It had developed agriculture and handicraft. Especially it was in high level of gold and silver work. For example, the well-known gold crown excavated from the Silla Tomb of gold crown proves the fact. Casting technique was also developed. The Buddhist Saint of Hwangnyong Temple was cast in copper (more than 210 000 kg) and plated with gold at one heat in 574.

Meteorology, astronomy, architecture and other science and technology were also developed. Astronomical observatory built in the first half of 7th century in Kyongju has been world-famous and a long-lasting precious cultural legacy of the nation among the remaining observatory remains. 9-story pagoda of Hwangnyong Temple, Tabo Pagoda of Bulguk Temple and Shakyamuni Pagoda are evidencing the developments of architectural technique during the Silla dynasty.

A peasant war was swept over the nation at the end of 9th century. In this turmoil, the schemers established Later Paekje and Thaebong State. Thus, three kingdoms existed in Later Silla. This period is called the period of Later Three Kingdoms in the Korean history.

King Kyongsun, last king of Later Silla personally went to Koryo with the royal family to surrender to it, and this led to the downfall of Silla.

Palhae inherited Koguryo. It has existed from 698 to 926. It took a vast land and enjoyed a state power, and it developed the economy and culture while displaying the wisdom and dignity of the nation. Its capital was Tongmosan (Wudongcheng in Dunha).

Agriculture (foxtail millet, barley, bean and sorghum), hunting, livestock husbandry, fishing, handicraft (hemp, silk and porcelain), commerce and foreign trade were developed. Palhae which inherited the culture of preceded Koguryo developed mathematics, astronomy, calendar science and other sciences. It can be proved from the fact that 0 Hyo Sin, scholar of Palhae went over to Japan in 859 to deliver an astronomical calendar called Sonmyongryok and taught how to use.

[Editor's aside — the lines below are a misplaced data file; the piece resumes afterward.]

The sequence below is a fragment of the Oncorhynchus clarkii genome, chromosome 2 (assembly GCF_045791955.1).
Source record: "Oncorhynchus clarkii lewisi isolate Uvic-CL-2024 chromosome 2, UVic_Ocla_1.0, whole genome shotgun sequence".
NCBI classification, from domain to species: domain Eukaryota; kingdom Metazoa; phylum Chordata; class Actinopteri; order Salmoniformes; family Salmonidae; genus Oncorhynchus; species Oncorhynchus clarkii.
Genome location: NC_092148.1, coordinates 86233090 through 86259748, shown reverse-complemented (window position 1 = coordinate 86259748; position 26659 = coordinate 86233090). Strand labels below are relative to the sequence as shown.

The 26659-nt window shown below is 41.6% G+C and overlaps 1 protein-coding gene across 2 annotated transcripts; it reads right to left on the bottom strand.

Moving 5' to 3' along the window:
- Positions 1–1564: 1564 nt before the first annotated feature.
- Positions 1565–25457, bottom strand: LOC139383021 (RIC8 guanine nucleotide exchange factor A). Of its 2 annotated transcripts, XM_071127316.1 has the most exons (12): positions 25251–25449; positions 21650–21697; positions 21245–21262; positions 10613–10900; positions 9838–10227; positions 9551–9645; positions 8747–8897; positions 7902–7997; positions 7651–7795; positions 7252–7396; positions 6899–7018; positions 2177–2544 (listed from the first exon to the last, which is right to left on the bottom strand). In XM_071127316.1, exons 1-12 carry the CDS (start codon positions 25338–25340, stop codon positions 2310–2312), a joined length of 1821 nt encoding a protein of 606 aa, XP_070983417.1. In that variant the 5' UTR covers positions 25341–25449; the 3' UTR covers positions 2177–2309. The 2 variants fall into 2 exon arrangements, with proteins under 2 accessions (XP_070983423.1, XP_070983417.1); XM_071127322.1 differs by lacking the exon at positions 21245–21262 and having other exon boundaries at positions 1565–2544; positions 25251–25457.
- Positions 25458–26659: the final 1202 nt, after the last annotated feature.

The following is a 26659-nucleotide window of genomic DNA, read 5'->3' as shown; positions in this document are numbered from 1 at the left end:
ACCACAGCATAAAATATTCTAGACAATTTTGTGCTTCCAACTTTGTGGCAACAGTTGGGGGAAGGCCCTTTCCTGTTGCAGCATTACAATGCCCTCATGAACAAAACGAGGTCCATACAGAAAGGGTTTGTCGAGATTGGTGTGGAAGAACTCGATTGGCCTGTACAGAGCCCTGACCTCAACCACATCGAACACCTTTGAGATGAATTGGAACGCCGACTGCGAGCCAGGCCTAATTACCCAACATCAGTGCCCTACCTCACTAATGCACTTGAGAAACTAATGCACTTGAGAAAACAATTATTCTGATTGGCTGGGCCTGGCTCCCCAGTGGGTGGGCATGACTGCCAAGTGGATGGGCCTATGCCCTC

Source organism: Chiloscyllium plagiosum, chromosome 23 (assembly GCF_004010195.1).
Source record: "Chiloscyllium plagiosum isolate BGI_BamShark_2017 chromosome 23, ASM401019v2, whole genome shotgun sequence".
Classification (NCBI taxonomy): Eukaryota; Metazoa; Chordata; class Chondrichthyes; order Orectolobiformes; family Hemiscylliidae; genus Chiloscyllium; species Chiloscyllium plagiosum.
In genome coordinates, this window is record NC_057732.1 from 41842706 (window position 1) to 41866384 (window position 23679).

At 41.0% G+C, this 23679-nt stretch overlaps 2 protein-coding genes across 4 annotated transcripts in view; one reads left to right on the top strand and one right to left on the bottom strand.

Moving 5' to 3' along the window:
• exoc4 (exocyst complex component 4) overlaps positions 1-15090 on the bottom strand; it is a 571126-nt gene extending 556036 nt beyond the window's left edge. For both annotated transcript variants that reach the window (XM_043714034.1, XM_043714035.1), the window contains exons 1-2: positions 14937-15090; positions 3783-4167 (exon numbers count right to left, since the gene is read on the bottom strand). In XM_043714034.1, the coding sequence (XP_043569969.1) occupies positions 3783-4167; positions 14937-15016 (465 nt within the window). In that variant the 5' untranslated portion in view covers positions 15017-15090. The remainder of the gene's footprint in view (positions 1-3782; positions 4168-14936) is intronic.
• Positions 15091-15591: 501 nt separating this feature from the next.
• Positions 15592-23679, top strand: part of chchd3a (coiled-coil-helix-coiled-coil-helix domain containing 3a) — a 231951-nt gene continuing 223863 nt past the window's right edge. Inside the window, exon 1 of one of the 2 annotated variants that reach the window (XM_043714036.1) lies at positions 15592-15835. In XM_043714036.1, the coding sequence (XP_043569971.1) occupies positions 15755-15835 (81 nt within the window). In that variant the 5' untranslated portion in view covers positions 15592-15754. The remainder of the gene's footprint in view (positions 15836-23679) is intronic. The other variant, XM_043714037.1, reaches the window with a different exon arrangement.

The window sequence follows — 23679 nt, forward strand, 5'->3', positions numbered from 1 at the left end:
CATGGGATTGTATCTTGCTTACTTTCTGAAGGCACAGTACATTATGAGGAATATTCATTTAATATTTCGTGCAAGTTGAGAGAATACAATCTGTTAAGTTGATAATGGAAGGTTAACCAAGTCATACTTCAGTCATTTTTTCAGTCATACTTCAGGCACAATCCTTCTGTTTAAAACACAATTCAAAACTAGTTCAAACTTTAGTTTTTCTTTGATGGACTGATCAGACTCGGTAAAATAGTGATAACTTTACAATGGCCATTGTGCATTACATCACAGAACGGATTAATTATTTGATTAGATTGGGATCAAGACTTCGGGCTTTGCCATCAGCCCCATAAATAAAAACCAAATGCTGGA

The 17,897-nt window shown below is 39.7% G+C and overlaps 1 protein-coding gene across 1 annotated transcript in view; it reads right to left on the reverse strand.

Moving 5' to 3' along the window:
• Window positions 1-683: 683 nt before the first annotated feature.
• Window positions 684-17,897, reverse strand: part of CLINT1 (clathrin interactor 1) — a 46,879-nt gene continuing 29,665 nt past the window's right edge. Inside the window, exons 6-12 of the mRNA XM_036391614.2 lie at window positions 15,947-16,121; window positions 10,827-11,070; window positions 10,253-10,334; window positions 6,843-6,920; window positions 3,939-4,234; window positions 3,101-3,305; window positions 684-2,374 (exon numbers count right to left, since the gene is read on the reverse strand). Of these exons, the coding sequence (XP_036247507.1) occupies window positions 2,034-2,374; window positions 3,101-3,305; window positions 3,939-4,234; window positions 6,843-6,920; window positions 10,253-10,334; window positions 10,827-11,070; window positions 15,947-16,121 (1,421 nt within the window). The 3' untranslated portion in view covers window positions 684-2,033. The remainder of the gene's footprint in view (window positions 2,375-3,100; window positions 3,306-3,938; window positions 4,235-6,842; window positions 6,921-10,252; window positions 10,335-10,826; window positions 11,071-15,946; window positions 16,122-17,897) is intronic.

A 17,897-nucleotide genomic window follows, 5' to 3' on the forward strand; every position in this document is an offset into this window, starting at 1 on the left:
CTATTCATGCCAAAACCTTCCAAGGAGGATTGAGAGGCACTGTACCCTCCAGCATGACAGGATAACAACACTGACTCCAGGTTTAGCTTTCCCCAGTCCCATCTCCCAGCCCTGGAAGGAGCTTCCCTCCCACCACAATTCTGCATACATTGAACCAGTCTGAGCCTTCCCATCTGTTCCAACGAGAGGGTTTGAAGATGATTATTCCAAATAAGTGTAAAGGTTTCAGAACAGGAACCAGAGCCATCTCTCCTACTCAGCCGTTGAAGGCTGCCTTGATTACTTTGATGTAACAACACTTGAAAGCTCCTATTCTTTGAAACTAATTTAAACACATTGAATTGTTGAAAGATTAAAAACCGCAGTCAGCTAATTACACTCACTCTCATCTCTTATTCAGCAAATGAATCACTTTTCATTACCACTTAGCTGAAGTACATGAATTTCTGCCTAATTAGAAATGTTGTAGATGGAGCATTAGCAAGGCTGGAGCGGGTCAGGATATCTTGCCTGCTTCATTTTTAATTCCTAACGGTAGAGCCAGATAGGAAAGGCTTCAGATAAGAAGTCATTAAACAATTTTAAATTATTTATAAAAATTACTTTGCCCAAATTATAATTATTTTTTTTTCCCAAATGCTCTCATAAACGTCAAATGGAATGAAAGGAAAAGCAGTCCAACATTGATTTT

It ended its existence in 926 due to the aggression by the Kitan who took an advantage of the weak state power caused by the internal conflicts and corruption within the rulers from the beginning of the 10th century.

Koryo was a feudal state which existed from 918 to 1392, founded by Wanggon. Its capital was Kaesong. As soon as Palhae was collapsed, Koryo inherited a unified policy of Koguryo, winning the ruined people over to its side. On the other hand, it has merged Later Silla in 935 and Later Paekje in 936, thus it achieved its cause to unify the land. So there appeared the first unified state in the Korean history.

Its culture was much more superior compared with other cultures. People in Koryo advanced publishing by inventing metallic types. Its fame was displayed with the Koryo Celadon treasured by the world people for its peculiar color, pattern and shape, shipbuilding and invention of gunpowder and its weapons.

Koryo with developed economy, culture, science and technology has been come down as Corea. Koryo saw its end in 1392 by Ri Song Gye and his followers who, with an ambition for power, staged a coup d'etat to overthrow the king.